rect_in_rect

rect_in_rect(1)             General Commands Manual            rect_in_rect(1)



NAME
       rect_in_rect - bitmap generator for rectangular conductor inside
       rectangular conductor (part of atlc)

SYNOPSIS
       rect_in_rect [options... ] W H a b c d w h Er1 Er2

WARNING
       This man page is not a complete set of documentation. See the html
       files for more complete information. So far, I've not managed to
       install the html files into /usr/local, so you will have to look into
       the atlc-X.Y.Z/docs/html-docs directory for them.

DESCRIPTION
       rect_in_rect is a pre-processor for atlc, the finite difference
       programme that is used to calculate the properties of a two-conductor
       electrical transmission line of arbitrary cross section. The programme
       rect_in_rect is used as a fast way of generating bitmaps (there is no
       need to use a graphics programme), for a rectangular conductor inside a
       rectangular conductor, like this:

       -----------------------------------------------------  ^
       |                                                   |  |
       |     <--------------d------------------->          |  |
       |                                                   |  |
       |         <----------w----------->                  |  |
       |         ------------------------   ^              |  |
       |         |                      |   |              |  |
       |         |  Metallic conductor  |   |              |  H
       |<----b-->|  conductor (can be   |   c   Er1        |  |
       |         |  off-centre)         |   |              |  |
       |         |                      |   |              |  |
       |     ------------------------------------ ^        |  |
       |     |..................................| |        |  |
       |     |...Dielectric, permittivity=Er2...| |        |  |
       |<-a->|.....(can be off centre ).........| h        |  |
       |     |..................................| |        |  |
       |     |..................................| |        |  |
       -----------------------------------------------------  |
       <---------------------------W----------------------->

       The parameters 'W' and 'H' and the inner dimensions of the outer
       conductor.  The outer dimensions of the inner conductor are 'w' and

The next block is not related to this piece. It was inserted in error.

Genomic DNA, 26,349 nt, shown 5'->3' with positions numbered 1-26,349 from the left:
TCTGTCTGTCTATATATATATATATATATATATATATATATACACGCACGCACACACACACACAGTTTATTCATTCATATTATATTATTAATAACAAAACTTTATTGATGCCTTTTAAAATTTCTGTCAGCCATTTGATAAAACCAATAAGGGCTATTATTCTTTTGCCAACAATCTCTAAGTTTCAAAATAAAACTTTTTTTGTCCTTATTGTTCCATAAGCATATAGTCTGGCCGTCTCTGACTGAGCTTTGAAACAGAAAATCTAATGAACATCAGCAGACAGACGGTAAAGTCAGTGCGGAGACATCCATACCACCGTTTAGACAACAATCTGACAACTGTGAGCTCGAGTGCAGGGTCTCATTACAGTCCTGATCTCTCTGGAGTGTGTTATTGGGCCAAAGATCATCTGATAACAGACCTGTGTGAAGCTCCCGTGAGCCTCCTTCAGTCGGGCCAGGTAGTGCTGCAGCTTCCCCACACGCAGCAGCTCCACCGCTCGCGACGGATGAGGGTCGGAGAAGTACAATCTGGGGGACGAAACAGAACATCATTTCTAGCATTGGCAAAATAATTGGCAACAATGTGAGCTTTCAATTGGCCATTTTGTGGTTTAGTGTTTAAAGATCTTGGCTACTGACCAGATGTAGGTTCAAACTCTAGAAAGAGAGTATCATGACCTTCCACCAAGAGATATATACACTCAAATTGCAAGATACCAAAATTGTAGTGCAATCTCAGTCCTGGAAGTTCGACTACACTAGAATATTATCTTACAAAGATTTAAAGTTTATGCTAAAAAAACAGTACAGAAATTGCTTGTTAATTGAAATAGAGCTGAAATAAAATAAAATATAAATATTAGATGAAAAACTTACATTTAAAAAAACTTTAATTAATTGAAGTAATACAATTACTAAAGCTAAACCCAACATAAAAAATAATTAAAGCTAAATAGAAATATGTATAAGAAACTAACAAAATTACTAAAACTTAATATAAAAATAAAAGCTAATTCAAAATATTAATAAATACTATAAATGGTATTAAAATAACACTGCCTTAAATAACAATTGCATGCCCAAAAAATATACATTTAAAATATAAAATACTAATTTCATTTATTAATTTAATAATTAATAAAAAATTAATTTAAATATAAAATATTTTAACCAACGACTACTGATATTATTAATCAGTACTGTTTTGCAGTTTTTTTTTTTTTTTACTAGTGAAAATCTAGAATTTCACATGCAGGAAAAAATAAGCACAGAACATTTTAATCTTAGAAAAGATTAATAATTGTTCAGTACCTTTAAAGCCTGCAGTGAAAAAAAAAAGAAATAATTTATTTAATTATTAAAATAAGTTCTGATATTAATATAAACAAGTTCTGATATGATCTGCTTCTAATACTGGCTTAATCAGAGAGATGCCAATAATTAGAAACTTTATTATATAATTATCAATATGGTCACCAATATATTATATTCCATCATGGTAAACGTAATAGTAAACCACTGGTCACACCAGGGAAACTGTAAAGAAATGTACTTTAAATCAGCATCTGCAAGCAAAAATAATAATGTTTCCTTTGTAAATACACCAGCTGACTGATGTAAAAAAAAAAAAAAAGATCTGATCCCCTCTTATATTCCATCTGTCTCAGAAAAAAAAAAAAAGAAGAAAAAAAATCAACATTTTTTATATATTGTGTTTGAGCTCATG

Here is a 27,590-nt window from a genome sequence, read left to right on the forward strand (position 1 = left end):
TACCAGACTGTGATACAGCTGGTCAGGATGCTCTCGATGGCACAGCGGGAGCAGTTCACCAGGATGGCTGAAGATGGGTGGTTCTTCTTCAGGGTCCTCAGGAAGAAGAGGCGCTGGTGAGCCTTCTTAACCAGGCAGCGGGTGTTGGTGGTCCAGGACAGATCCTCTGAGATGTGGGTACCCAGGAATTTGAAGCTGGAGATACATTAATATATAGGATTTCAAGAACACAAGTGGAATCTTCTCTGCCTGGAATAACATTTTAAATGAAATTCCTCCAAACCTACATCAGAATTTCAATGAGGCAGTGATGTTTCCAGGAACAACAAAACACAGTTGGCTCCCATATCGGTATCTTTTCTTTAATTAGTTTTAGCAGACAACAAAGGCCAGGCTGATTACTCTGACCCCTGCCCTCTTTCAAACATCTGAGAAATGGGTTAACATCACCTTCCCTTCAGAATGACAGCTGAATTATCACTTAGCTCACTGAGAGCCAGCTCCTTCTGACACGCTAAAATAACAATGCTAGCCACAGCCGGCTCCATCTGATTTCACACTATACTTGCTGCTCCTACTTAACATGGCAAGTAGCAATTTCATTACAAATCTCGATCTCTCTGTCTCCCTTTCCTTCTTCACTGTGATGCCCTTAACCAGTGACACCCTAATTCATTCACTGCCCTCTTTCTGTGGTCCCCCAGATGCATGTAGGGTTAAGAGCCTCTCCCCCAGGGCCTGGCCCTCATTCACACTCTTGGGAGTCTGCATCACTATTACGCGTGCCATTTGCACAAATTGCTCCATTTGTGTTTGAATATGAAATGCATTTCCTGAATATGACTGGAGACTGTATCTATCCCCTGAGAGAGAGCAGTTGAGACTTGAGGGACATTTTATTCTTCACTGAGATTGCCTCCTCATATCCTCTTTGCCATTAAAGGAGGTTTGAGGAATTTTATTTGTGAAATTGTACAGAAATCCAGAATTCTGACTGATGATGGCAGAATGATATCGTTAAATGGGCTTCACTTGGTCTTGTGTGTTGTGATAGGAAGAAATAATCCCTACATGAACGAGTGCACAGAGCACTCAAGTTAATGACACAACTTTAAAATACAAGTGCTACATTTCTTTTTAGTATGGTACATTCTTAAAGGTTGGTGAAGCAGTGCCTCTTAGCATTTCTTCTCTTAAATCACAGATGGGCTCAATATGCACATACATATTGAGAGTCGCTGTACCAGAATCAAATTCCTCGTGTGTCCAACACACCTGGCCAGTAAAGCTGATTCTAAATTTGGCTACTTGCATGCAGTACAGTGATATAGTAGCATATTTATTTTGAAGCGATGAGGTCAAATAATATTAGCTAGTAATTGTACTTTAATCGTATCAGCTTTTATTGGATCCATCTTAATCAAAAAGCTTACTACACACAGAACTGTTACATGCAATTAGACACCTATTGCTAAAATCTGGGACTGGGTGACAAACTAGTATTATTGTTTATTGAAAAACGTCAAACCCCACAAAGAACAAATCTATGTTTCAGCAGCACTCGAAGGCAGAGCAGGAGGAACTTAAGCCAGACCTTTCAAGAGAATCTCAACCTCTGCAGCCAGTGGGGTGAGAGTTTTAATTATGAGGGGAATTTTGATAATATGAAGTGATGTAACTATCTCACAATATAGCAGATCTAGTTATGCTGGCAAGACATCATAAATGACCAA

'c'. The inner conductor is assumed to rest on a dielectric (Er2) which
       is 'd' wide and outer conductor an the inner conductor is offset 'b'
       from the left hand sidewall of the outer conductor. The whole region is
       surrounded by a dielectric of relative permittivity 'Er1'. The
       dielectrics 'Er1' and then 'Er1' and 'Er2' will both be 1.0

       The bitmap is printed to standard output, which MUST be re-directed to
       either a file, or piped into the standard input of atlc, in one of the
       following two ways.

       rect_in_rect W H a b c d w h Er1 Er2 > filename.bmp OR
       rect_in_rect -f filename.bmp W H a b c d w h Er1 Er2

       The bitmaps produced by rect_in_rect are 24-bit bit colour bitmaps, as
       are required by atlc.

       The permittivities of the bitmap, set by 'Er1' and 'Er2', determine the
       colours in the bitmap. If Er1 or Er2 is 1.0, 2.1, 2.2, 2.33, 2.5, 3.3,
       3.335, 4.8 or 10.2, then the colour corresponding to that permittivity
       will be set according to the colours defined in COLOURS below. If Er1
       is not one of those permittivities, the region of permittivity Er1 will
       be set to the colour 0xCAFF00. If Er2 is not one of those values, then
       the region of the image will be set to the colour 0xAC82AC. The
       programme atlc does not know what these permittivites are, so they
       atlc, must be told with the comand line option -d, as in example 4
       below.

OPTIONS
       -b bitmapsize
       is used to set the size of the bitmap, and so the accuracy to which
       atlc is able to calculate the transmission line's properties. The
       default value for 'bitmapsize' is normally 4, although this is set at
       compile time. The value can be set anywhere from 1 to 15, but more than
       8 is probably not sensible.

       -f outfile
       Set the output filename. By default, the bitmap is sent to stdout, but
       it *must* be sent to a file, with this option, or as described above.

       -v
       Causes rect_in_rect to print some data to stderr. Note, nothing extra
       goes to standard output, as that is expected to be redirected to a
       bitmap file.


COLOURS
       The 24-bit bitmaps that atlc expects, have 8 bits assigned to represent
       the amount of red, 8 for blue and 8 for green. Hence there are 256